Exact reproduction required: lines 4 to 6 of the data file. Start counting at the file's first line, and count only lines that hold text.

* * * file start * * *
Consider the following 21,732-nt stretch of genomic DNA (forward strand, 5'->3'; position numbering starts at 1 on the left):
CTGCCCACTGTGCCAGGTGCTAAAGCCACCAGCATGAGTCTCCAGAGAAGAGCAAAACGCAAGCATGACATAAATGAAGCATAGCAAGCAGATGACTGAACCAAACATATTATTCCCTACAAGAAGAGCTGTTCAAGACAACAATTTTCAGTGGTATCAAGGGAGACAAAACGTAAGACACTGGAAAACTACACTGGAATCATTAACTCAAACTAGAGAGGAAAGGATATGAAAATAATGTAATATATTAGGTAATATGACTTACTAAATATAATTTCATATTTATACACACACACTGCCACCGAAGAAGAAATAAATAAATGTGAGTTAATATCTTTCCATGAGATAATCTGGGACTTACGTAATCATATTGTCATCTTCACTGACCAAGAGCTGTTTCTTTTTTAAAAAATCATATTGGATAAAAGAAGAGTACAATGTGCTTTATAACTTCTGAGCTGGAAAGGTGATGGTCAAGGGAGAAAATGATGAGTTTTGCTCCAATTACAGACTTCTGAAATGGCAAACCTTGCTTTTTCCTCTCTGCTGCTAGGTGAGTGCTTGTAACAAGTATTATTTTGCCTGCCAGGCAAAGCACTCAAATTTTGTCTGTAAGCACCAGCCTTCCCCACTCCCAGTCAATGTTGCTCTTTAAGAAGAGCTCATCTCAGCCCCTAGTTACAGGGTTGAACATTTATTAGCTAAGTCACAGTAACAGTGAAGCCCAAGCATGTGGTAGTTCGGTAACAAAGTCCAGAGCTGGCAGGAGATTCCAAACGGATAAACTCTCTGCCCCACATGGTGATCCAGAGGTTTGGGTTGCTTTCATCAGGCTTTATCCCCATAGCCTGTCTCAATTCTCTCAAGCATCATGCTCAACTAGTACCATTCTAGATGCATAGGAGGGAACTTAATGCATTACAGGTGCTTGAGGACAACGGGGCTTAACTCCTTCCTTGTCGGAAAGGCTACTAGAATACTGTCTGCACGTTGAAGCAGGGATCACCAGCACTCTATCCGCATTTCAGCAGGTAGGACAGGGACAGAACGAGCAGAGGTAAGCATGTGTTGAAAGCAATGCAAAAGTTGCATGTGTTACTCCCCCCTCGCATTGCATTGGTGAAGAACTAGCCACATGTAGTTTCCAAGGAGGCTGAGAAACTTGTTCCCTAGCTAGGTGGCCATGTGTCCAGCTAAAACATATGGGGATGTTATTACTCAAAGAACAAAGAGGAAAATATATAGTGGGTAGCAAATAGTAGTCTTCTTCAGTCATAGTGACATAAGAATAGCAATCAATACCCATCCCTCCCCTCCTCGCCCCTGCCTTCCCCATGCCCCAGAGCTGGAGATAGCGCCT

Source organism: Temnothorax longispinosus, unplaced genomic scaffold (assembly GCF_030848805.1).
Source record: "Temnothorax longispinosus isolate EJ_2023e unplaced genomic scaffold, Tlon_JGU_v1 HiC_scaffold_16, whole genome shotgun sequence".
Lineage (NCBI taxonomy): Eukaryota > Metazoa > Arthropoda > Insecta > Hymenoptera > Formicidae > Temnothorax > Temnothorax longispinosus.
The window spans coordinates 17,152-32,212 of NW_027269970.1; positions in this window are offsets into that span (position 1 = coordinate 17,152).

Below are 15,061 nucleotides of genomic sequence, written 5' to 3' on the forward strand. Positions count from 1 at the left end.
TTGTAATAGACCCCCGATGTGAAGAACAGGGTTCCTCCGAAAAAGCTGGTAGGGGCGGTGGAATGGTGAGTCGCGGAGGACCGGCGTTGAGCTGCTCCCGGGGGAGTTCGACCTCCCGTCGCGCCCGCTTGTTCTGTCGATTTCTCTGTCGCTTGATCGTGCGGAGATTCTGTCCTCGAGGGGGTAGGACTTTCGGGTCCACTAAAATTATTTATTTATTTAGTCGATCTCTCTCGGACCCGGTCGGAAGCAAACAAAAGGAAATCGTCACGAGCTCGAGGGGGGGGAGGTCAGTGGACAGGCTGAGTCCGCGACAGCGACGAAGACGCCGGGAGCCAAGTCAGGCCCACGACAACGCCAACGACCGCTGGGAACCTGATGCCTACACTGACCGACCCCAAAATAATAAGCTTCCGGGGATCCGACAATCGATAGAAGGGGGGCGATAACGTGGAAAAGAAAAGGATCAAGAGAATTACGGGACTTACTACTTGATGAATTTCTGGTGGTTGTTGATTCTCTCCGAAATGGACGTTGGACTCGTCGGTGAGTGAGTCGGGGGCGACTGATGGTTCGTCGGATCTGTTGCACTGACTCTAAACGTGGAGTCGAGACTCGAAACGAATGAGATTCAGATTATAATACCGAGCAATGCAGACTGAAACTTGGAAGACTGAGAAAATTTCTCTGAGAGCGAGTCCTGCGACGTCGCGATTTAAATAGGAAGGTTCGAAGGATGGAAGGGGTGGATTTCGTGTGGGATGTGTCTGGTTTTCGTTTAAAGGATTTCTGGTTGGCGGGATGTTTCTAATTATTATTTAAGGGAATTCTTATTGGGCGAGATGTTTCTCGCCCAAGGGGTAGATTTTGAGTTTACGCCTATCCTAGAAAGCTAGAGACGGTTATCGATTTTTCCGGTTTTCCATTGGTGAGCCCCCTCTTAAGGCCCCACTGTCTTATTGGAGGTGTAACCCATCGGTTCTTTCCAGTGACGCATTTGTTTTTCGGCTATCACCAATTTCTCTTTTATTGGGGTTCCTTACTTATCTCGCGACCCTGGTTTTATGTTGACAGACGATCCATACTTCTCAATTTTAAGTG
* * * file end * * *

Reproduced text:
Source record: "Temnothorax longispinosus isolate EJ_2023e unplaced genomic scaffold, Tlon_JGU_v1 HiC_scaffold_16, whole genome shotgun sequence".
Lineage (NCBI taxonomy): Eukaryota > Metazoa > Arthropoda > Insecta > Hymenoptera > Formicidae > Temnothorax > Temnothorax longispinosus.
The window spans coordinates 17,152-32,212 of NW_027269970.1; positions in this window are offsets into that span (position 1 = coordinate 17,152).